The Heinz offices in Poland are wallpapered with her work. “They’re a wonderful company. Very, very good to me,” she says. More branding work hangs in Converse Ireland and Tayto Park.
The success that came to her thus involved a little corporate bankrolling, but also a lot of genuine encouragement from a public hungry for mementos of a more innocent time.
“I wanted to do something uniquely Irish. The amount of nostalgia people have for Tayto is incredible,” she says. Irish emigrants abroad have a particular fondness for her work, which hangs in homes from London to Australia and the US, South Africa, Hong Kong, Singapore. People tell her stories about when they ate their first bag of Tayto crisps.
Why is it, when Tayto and Heinz haven’t gone anywhere, that people are nostalgic for them? “It’s a childhood thing,” says Walsh. “Kids’ parties, St Patrick’s day. The parents go into the pub and come out with the TK and the crisps.
“Then,” she says, talking quickly now, all excited. “You had your 20p and your 8p and your 5p. It’s the retro bag with the old Tayto man on it that just brings you straight back.”
“Remember!” She laughs. “Years ago if you put a Tayto bag towards the fire, it shrank completely into the tiniest little perfect Tayto bag, and you could make them into badges… so that was incredible.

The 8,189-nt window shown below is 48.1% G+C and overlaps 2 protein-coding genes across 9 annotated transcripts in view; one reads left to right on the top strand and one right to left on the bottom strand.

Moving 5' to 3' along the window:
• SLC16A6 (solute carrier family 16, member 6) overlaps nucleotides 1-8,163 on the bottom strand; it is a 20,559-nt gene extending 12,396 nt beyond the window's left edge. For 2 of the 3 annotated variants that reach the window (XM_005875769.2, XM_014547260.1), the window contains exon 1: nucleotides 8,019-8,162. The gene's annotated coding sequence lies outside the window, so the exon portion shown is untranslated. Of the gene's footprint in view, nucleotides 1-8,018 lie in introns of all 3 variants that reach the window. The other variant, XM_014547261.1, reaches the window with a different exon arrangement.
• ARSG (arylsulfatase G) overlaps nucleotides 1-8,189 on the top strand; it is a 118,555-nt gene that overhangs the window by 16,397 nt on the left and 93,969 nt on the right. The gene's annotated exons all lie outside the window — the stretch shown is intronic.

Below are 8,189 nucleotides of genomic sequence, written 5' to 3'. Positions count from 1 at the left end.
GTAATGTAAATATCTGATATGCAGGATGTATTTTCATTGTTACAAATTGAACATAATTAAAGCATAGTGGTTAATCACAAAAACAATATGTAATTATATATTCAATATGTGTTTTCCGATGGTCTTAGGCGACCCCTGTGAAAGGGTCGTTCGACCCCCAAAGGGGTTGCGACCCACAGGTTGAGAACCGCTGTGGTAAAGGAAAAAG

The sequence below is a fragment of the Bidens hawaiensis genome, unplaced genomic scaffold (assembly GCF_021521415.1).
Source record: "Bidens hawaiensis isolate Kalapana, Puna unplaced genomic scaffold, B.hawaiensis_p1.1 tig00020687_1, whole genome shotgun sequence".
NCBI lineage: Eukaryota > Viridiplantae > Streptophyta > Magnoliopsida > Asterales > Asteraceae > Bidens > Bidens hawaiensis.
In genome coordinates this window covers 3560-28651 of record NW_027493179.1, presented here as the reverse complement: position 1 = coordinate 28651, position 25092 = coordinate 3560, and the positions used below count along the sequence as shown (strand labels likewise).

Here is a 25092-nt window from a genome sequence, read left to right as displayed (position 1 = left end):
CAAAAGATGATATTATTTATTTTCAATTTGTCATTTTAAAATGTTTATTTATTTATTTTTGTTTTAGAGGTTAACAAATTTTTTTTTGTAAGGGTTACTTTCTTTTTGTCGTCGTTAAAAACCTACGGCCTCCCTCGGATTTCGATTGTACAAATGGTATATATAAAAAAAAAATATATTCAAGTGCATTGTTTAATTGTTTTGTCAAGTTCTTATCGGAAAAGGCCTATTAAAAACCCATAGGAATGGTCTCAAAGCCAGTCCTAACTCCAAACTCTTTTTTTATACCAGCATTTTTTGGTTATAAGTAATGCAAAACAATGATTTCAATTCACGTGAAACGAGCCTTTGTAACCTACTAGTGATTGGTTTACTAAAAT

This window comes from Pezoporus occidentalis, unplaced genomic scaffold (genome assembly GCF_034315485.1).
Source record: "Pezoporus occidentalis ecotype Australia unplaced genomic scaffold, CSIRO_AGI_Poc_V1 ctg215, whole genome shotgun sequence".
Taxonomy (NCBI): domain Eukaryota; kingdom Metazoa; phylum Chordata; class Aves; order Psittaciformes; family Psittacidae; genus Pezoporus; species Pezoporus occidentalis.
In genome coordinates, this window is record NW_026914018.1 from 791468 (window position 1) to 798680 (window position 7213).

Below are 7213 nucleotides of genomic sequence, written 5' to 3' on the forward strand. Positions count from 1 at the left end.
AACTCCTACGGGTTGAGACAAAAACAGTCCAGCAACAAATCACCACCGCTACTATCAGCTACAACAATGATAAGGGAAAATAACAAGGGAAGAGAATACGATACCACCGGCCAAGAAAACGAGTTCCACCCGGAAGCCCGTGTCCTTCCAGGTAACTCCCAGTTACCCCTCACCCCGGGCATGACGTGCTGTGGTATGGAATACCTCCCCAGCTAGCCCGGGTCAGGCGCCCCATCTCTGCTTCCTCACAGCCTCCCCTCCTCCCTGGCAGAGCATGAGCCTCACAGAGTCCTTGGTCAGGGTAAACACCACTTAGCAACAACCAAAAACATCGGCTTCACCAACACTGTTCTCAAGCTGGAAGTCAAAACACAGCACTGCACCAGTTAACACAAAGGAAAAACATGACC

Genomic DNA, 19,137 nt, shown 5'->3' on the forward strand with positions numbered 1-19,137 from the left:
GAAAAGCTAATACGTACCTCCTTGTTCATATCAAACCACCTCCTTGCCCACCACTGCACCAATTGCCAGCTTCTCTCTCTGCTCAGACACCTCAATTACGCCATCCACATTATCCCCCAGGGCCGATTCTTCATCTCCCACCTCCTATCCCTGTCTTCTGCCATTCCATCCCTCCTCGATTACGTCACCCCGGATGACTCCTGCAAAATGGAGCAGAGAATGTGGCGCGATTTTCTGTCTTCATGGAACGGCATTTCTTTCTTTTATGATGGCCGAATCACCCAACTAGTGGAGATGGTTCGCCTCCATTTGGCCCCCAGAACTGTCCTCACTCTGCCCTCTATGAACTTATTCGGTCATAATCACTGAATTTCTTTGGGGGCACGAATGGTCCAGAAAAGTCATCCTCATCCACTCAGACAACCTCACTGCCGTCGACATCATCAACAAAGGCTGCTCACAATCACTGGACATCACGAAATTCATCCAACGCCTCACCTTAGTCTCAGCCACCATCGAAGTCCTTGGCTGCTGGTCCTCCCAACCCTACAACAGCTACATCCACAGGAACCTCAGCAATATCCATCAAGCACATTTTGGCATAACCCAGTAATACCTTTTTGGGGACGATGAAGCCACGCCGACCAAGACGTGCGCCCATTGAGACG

“Every bag is different that I paint. You can’t match the crinkles on every bag. Years ago they were kind of more of a matte pack, it’s shinier now. Loads of different packages you can paint.”
“You know,” she says, “ordinary things become extraordinary when you paint them.”
It is a love she feels for both the form and function of the object. She sees beauty in the packaging: she likes to paint crinkles, shapes and reflections. She also likes a Tayto sandwich on buttered bread. When she cooks, her secret ingredient is a pack of Taytos or a little slick of Heinz. “I would crush crisps and put them on top of a chicken and chorizo dish,” she says. “I love ketchup. It goes into absolutely everything. I’ll have everything cooking – carrots, onions – and I’ll chuck in some ketchup and it gives it a nice sweet taste.”
She bakes fresh cakes in her Aga, but she paints Mr Kipling’s Battenberg.
Plastic is a strange thing to make popular, with protests outside the Dáil and public anger at the pollution in the sea. So is junk food. How to ask this – what does it all mean to her, to paint a pack of Tayto? “My attraction is completely to the object, its shape and light and block colour.”
She tells me that Andy Warhol ate all of the Campbell’s soup out of the tins that went in his paintings. “It’s just the design…I just fell into pop art,” she says.
An occasional creeping insecurity doesn’t stop her from being “blinkered” in her working day. “I strive for each piece to be the best piece, and I fall in love with every painting I’ve just done until I’m finished it, and then I start the new one.”
Then, she continues, “When I go to bed, I will dream away to my heart’s content about what I’m going to paint the next day. In the middle of a painting, I finish it in my head. I always know what the end piece is going to look like. I lie there and ideas will come to me.